The gender question

Damayanti Mukherjee

In contemporary parlance, use of gender neutrality is quite in practice – in fact the personal pronouns of ‘he/she’ are scrupulously avoided even in official documents. However the school diaries/handbooks of most co-educational institutions have specific instructions as far as dressing of students go. In fact, school uniforms are one of the institutionalized forms of gender differentiation in times when all efforts are being made to eradicate instances of differentiation.

The natural and physiological difference between genders is often cited as the common sense point for designing and prescribing different models for boys and girls/young adults – male and female. Added to this is the factor of cultural sensitivity and community or religious prescriptions. The point to ponder upon is: the dress code of an organization speaks about its ethos and therefore one needs to study the factors that influence that ethos.


It is not only in schools that uniforms are prescribed but all services and many corporates also mandate this. Therefore let us all agree upon this point that the basic logic of having a uniform is to establish a sense of unique identity. Now the question is: is this identity organizational or should this be split into organizational male and organizational female? Is stereotyping ad hoc or is it due to certain considerations?

Being an educator exposed to both national and international curriculum and sensitized to a wide variation of school environments, I would say there is no single answer nor is there much scope for judgment.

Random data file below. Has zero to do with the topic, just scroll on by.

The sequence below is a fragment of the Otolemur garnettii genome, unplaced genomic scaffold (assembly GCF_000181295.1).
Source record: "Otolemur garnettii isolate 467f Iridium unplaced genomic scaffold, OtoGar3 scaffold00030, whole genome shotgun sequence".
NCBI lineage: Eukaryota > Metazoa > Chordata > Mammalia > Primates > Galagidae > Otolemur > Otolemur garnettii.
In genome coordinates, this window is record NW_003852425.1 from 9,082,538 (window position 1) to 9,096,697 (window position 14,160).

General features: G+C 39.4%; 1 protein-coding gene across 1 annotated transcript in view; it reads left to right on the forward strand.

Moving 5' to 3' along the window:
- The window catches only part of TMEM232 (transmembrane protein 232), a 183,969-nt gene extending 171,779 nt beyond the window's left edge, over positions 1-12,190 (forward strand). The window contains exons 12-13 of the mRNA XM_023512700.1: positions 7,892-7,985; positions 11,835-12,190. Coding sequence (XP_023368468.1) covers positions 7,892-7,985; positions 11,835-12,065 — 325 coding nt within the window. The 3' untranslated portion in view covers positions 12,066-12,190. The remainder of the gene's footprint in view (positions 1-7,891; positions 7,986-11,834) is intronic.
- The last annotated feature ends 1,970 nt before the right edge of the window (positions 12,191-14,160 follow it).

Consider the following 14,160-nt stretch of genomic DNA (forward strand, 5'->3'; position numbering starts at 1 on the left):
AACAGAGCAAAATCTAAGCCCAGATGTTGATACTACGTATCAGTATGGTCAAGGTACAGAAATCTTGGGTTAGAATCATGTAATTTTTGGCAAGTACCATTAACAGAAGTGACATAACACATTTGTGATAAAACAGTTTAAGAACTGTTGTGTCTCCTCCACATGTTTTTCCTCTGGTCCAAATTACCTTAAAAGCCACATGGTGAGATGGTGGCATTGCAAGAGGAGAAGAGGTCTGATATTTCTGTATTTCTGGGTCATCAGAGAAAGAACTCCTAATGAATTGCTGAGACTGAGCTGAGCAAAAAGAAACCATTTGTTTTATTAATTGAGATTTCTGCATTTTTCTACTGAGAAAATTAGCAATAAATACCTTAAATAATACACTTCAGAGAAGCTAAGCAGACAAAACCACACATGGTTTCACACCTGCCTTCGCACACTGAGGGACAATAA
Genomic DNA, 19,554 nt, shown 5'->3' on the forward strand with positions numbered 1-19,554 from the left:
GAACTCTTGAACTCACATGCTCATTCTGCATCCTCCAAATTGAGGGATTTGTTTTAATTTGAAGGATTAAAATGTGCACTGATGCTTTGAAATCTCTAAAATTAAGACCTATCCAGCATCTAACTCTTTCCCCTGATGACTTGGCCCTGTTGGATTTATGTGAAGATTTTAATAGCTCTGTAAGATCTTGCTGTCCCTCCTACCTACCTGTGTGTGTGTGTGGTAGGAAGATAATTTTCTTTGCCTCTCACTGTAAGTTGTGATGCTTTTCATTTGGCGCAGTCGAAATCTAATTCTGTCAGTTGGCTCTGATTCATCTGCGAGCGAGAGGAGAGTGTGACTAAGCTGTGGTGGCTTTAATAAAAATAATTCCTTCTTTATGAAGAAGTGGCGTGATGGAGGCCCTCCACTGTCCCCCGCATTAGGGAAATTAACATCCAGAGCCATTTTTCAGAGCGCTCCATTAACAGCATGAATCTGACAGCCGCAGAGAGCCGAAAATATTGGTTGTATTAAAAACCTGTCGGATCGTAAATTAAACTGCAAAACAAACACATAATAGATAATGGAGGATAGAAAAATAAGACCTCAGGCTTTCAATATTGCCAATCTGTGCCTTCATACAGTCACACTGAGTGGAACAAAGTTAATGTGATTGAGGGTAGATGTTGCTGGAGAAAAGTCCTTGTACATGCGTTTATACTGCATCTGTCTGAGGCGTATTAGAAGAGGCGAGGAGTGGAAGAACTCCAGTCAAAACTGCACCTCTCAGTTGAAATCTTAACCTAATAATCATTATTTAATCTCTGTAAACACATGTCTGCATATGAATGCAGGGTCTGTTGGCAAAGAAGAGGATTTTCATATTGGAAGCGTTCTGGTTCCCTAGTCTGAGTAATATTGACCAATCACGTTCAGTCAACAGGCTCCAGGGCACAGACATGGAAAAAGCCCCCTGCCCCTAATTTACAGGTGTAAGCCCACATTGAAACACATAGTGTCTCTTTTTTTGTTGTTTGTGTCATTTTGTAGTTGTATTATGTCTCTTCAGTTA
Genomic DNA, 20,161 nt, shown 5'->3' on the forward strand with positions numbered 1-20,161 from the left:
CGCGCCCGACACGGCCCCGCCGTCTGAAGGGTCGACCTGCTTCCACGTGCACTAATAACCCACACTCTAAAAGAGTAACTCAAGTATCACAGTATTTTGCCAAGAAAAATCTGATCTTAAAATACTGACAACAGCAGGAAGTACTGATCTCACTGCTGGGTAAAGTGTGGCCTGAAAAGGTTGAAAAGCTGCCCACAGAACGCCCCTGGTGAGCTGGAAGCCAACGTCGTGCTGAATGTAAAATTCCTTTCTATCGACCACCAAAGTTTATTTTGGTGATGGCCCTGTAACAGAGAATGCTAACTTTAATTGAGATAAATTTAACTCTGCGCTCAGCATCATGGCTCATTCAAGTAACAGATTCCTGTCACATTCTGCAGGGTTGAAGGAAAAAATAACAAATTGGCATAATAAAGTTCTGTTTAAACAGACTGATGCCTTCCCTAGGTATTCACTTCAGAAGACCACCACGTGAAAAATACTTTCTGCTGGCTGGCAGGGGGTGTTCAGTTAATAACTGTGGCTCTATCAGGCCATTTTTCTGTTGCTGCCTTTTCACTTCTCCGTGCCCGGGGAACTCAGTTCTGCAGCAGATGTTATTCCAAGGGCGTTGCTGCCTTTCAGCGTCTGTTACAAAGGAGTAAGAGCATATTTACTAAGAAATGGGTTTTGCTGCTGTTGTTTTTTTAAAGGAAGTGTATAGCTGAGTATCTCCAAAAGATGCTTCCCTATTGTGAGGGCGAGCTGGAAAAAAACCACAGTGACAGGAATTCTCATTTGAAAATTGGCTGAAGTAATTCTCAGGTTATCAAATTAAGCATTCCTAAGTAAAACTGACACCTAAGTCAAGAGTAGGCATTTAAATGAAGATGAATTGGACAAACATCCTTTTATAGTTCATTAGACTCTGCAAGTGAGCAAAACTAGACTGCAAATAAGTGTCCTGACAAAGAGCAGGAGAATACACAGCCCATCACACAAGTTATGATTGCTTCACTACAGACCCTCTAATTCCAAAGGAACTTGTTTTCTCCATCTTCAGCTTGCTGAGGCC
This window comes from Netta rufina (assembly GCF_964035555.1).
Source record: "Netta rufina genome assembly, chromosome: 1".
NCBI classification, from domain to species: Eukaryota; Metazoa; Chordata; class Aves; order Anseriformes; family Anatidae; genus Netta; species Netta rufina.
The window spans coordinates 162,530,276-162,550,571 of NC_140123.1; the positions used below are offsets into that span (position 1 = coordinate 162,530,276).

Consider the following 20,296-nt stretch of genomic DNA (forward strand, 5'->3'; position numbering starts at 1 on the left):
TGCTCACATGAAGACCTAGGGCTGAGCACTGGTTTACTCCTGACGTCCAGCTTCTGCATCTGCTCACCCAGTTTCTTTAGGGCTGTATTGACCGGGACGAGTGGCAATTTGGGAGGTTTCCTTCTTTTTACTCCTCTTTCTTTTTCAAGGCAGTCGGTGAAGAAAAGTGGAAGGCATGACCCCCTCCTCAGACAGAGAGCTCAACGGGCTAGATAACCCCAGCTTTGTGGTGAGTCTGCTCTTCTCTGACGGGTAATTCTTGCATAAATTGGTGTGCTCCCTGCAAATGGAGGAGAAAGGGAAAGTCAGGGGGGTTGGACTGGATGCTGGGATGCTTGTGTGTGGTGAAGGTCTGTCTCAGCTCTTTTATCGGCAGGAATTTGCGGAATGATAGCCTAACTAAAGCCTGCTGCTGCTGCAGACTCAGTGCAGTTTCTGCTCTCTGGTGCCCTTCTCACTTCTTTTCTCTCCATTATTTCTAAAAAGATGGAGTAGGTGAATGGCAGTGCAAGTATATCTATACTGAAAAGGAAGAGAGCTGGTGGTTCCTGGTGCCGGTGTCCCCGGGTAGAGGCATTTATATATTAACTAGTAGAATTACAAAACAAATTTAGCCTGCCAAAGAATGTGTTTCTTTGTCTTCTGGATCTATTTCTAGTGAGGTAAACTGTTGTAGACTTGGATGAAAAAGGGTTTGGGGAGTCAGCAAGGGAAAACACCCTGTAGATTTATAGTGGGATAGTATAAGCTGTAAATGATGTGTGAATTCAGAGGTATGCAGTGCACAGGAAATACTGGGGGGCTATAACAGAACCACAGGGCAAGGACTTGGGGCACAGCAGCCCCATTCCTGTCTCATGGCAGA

In pre-independence India, wearing traditional Indian attire to school was a norm for both boys and girls. As western education, especially that facilitated by the Christian missionaries spread, there was also a change in the form of school uniform with boys adopting short and long trousers but in many cases girls continued to wear leg-covering sarees or salwar-kameez. This also underwent changes over a period of the next 30 years but was more palpable in urban India rather than in the suburbs.

When talking of school uniform in the present times, one must distinguish between formal and sports uniform. While formal uniform still remains gender distinctive, many schools promote wearing of same design of PE uniform by boys and girls in a co-educational context. The main factors that influence this decision are comfort, material choice and expressly seeking a homogenous option for sports that is beyond gender rules.

I took a student poll on this question and results were rather different from my presumption. Among the 100 odd students I contacted (50 boys and 50 girls), 93% of the boys could not care less and seemed much more bothered about regulation haircut or the necessity of wearing ties or the bigger question of wearing uniform at all. The response from girls, both national and international curricula, was mixed. While most girls did not like the idea of Indian attire as choice of uniform, most preferred a gender specific skirt-blouse-blazer combination to wearing trousers. Some had an interesting proposal about boys adopting the Scottish kilt to match the school skirt. Most senior girls felt the feminine figure is best expressed in gender specific uniform and though they prefer being in jeans and T-shirt in the personal sphere, adopting formal trousers in lieu of skirts was not an attractive option.

Uniformity in school uniform thus remains an open question.

The author is an English teacher by passion and vice-principal of Indus International School, Hyderabad by profession. She likes to read, write, cook and travel. She can be reached at damayanti.indus@gmail.com.